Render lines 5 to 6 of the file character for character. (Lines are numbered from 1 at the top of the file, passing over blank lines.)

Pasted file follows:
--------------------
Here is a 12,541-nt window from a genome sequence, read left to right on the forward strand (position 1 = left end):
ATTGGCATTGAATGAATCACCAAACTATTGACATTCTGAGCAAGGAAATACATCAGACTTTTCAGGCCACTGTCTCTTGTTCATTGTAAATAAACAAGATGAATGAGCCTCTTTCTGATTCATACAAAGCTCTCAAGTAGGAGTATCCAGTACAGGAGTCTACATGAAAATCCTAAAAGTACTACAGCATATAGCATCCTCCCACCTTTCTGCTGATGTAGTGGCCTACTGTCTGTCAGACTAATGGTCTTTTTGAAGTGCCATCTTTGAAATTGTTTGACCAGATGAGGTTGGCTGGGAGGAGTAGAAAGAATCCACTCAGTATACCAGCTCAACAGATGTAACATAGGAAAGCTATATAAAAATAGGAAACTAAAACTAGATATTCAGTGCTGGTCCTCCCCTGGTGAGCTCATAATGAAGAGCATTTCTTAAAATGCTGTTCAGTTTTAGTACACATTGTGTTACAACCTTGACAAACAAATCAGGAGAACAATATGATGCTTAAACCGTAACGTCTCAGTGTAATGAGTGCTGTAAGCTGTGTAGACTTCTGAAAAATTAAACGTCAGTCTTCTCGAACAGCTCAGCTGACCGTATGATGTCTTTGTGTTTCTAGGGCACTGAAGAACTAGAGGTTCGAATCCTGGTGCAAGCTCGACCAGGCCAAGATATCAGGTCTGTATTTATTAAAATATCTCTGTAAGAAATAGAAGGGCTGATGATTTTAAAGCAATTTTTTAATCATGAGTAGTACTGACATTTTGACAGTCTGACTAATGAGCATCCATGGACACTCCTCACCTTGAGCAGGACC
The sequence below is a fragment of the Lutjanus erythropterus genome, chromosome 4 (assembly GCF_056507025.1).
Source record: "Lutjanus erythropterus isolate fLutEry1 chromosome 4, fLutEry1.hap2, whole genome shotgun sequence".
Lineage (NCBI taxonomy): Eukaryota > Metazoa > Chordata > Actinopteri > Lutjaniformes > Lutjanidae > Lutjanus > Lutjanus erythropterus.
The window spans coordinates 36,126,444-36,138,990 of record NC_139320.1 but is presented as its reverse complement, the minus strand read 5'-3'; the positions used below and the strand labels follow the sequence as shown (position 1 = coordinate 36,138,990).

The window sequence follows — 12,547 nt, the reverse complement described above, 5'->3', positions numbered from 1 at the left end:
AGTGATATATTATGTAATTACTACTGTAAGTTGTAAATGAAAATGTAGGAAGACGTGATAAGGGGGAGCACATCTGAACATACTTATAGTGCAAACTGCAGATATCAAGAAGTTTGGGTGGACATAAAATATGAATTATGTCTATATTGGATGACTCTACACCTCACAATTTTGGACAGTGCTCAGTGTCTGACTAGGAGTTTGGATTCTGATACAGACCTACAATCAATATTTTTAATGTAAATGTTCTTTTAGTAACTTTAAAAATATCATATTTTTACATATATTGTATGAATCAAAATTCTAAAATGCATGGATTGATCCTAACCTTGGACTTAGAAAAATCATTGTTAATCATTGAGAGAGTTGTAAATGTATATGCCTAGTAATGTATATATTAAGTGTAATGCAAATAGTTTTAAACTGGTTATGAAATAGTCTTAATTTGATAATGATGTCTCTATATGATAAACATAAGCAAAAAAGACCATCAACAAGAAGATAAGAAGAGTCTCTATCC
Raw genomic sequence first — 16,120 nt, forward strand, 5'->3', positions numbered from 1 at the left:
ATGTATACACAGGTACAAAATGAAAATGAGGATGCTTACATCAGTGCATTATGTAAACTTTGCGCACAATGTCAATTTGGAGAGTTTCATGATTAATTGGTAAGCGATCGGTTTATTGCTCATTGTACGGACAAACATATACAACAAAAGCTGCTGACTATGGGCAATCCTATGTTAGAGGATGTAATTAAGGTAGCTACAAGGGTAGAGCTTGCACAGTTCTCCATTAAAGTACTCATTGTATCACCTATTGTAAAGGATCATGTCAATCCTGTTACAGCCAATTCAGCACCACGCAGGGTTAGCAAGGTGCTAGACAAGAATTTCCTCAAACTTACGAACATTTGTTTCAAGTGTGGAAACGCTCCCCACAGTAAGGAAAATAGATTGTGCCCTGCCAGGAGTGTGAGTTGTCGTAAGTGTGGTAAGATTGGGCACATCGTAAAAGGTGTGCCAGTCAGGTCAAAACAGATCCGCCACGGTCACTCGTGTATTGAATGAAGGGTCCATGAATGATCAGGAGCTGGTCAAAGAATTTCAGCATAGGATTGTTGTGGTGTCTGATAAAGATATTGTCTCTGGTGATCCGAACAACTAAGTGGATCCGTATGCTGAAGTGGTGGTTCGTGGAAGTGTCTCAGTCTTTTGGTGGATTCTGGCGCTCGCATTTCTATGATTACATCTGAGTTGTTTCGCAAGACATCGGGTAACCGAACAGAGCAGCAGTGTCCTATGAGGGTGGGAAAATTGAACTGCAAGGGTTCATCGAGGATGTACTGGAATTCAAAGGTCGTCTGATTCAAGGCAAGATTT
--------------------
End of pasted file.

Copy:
Lineage (NCBI taxonomy): Eukaryota > Metazoa > Chordata > Actinopteri > Lutjaniformes > Lutjanidae > Lutjanus > Lutjanus erythropterus.
The window spans coordinates 36,126,444-36,138,990 of record NC_139320.1 but is presented as its reverse complement, the minus strand read 5'-3'; the positions used below and the strand labels follow the sequence as shown (position 1 = coordinate 36,138,990).